One of two methods- either use a dual deck DVD/VHS recorder or a capture card on a PC.
For simplicity, you should use a decent DVD-VHS deck. Assuming the tapes don't have Macrovision, most decks are one touch.
Yes, you do want the video recorded to DVD- you can trivially copy the video losslessly from the DVD to hard disk any time in the future for editing, and it is easy to make low cost copies of the DVD to more DVD blanks. Use only Sony or Verbatim blanks and never record faster than 4x.
I would recommend a deck with a good MPEG encoder chip like the Panasonic 485.
For the PC, I've used a Hauppauge PVR150 card with hardware MPEG2 encoder chip with great results.
Both the PVR150 and Panasonic 485EZ deck do the TBC for you. When either is set at/near their max quality settings (720x480 and ~6-8Mbps), you can be assured you are capping all there is on the VHS tape.
Yes, you want to use a good quality VHS deck, a topic for another thread/forum area. I use an industrial grade panasonic AG-5700 Svhs deck. Check craigslist/ebay/videogon.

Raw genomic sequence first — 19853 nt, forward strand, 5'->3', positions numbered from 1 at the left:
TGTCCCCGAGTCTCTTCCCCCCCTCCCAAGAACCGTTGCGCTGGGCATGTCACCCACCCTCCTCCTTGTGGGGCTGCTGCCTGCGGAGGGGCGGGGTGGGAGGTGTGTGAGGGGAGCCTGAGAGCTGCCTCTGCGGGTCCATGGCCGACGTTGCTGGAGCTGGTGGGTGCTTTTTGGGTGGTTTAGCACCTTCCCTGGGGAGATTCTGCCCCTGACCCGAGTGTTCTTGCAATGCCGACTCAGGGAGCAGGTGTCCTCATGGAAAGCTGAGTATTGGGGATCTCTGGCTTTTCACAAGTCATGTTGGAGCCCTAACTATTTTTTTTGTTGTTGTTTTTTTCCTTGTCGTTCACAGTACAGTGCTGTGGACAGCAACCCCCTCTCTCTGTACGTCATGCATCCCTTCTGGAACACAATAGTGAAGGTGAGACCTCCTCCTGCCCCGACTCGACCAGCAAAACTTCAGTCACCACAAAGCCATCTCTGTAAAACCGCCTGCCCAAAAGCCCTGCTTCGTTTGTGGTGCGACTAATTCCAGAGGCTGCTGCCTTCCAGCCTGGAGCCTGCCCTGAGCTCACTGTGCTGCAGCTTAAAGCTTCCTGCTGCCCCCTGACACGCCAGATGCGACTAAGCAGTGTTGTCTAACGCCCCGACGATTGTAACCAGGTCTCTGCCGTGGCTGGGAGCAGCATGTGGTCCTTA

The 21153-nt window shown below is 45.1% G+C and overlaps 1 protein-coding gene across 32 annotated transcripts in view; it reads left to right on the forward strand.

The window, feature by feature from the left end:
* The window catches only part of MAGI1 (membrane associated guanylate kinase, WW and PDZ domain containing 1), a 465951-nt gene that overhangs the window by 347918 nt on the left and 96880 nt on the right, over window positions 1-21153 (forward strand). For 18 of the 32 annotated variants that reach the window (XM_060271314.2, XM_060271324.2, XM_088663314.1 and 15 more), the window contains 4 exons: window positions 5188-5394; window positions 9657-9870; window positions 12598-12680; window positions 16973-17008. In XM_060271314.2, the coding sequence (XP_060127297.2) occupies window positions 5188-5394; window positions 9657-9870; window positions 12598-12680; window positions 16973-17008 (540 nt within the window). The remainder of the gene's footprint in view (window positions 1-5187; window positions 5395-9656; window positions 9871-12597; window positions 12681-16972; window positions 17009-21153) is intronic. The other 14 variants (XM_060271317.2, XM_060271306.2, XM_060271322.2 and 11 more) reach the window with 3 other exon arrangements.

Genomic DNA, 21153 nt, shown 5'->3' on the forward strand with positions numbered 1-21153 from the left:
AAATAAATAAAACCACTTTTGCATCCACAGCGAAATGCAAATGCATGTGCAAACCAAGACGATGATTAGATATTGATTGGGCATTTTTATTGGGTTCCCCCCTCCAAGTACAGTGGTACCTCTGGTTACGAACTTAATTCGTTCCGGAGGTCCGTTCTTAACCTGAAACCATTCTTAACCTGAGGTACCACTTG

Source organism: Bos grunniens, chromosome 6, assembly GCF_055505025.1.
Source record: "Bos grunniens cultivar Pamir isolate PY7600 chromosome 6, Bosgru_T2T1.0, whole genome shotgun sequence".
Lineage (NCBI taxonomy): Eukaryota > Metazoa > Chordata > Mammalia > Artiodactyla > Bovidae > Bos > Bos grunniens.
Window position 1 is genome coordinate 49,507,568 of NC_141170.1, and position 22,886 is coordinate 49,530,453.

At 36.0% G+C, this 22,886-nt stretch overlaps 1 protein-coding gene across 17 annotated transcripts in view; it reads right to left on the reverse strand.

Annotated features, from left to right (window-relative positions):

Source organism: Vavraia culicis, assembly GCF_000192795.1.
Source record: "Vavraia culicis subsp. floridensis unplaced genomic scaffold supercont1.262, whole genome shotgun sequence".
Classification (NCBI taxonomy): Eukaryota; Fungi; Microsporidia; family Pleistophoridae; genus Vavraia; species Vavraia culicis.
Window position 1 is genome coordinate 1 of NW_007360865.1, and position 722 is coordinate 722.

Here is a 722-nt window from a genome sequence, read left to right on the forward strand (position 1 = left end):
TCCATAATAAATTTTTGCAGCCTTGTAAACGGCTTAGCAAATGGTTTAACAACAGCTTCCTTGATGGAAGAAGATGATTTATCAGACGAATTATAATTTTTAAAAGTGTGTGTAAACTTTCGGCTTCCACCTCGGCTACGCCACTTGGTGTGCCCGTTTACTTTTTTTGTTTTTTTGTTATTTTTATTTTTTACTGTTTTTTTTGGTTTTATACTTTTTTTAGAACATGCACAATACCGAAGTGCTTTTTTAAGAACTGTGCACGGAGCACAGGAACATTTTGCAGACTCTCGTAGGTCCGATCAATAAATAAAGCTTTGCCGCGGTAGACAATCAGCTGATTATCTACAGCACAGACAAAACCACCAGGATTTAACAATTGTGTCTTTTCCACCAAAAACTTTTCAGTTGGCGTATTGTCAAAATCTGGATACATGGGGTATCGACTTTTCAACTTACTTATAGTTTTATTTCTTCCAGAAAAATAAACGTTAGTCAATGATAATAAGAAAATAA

Further VHS conversion discussion belongs in either the PC area (if using a PC card) or the DVD recorder area.
However, relevant to tis VP forum, I've always wanted to convert some VHS tapes to DVD *after* running them through a VP like the Edge or other powerful deinterlacing/noise reducing hardware VP.
This would require a capture card capable of accepting a 480p signal over component or HDMI vs only 480i over Svideo/composite. Ideally, you would run the composite or Svideo out from a VHS deck to a good VP, then use a digital output from the VP into a capture card with matching digital input on a PC for an all digital path from the VP output->Pc.
There is at least one HDMI/DVI capture card I've seen in the past for PC'shttp://www.blackmagic-design.com/products/intensity/
Or use a 480p component out from the VP and cap with a Hauppauge HD-PVRhttp://www.hauppauge.com/site/products/data_hdpvr.html
The HD-PVR can cap 480i also, so you could use a good VP to do bes t in class NR/TBC/etc then cap the output via component.
Another option would be to find a quality VP with Firewire outputs, if one exists. Or use an external hardware HDMI to Firewire video convertor box, then output the Firewire to a PC or DVD recorder deck.http://www.google.com/products?q=hdm...e+convert&aq=f
Newer video editing tools on computers (OSX/Linux/Windows) may be able to apply sophisticated NR/motion adaptive deinterlacing nowadays, but I haven't checked what the best in class video tools can do recently. The idea would be to cap the raw 480i signal as well as possible, then do post processing to apply powerful NR and deinterlacing later.